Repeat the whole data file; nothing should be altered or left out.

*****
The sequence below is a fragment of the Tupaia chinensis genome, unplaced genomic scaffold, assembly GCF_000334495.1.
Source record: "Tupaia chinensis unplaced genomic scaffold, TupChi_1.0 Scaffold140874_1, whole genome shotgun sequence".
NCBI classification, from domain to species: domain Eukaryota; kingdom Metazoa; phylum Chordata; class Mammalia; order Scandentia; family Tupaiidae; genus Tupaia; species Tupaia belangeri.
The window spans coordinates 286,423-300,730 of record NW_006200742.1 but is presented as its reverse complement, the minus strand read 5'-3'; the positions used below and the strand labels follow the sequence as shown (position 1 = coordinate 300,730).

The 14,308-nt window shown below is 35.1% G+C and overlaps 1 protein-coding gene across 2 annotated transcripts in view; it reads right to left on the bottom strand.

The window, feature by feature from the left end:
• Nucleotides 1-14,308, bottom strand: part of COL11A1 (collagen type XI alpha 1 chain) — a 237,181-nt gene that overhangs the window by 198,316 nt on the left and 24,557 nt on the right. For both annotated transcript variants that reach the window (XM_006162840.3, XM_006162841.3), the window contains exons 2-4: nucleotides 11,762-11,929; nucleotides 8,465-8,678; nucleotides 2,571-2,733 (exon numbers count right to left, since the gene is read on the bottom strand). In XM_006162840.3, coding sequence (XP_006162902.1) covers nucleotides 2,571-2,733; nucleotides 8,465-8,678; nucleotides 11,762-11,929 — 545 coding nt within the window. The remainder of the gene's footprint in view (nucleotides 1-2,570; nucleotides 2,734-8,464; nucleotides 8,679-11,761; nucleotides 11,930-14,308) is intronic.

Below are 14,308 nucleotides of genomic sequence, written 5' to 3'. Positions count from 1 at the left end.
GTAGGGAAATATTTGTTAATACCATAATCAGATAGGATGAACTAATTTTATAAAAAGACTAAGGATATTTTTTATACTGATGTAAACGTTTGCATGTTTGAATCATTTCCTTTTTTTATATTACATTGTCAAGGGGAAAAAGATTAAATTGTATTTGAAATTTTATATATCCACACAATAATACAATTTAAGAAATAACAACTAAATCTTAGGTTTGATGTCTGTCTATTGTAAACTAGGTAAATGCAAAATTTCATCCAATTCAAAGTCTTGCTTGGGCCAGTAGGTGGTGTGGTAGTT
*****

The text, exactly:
The sequence below is a fragment of the Tupaia chinensis genome, unplaced genomic scaffold, assembly GCF_000334495.1.
Source record: "Tupaia chinensis unplaced genomic scaffold, TupChi_1.0 Scaffold140874_1, whole genome shotgun sequence".
NCBI classification, from domain to species: domain Eukaryota; kingdom Metazoa; phylum Chordata; class Mammalia; order Scandentia; family Tupaiidae; genus Tupaia; species Tupaia belangeri.
The window spans coordinates 286,423-300,730 of record NW_006200742.1 but is presented as its reverse complement, the minus strand read 5'-3'; the positions used below and the strand labels follow the sequence as shown (position 1 = coordinate 300,730).

The 14,308-nt window shown below is 35.1% G+C and overlaps 1 protein-coding gene across 2 annotated transcripts in view; it reads right to left on the bottom strand.

The window, feature by feature from the left end:
• Nucleotides 1-14,308, bottom strand: part of COL11A1 (collagen type XI alpha 1 chain) — a 237,181-nt gene that overhangs the window by 198,316 nt on the left and 24,557 nt on the right. For both annotated transcript variants that reach the window (XM_006162840.3, XM_006162841.3), the window contains exons 2-4: nucleotides 11,762-11,929; nucleotides 8,465-8,678; nucleotides 2,571-2,733 (exon numbers count right to left, since the gene is read on the bottom strand). In XM_006162840.3, coding sequence (XP_006162902.1) covers nucleotides 2,571-2,733; nucleotides 8,465-8,678; nucleotides 11,762-11,929 — 545 coding nt within the window. The remainder of the gene's footprint in view (nucleotides 1-2,570; nucleotides 2,734-8,464; nucleotides 8,679-11,761; nucleotides 11,930-14,308) is intronic.

Below are 14,308 nucleotides of genomic sequence, written 5' to 3'. Positions count from 1 at the left end.
GTAGGGAAATATTTGTTAATACCATAATCAGATAGGATGAACTAATTTTATAAAAAGACTAAGGATATTTTTTATACTGATGTAAACGTTTGCATGTTTGAATCATTTCCTTTTTTTATATTACATTGTCAAGGGGAAAAAGATTAAATTGTATTTGAAATTTTATATATCCACACAATAATACAATTTAAGAAATAACAACTAAATCTTAGGTTTGATGTCTGTCTATTGTAAACTAGGTAAATGCAAAATTTCATCCAATTCAAAGTCTTGCTTGGGCCAGTAGGTGGTGTGGTAGTT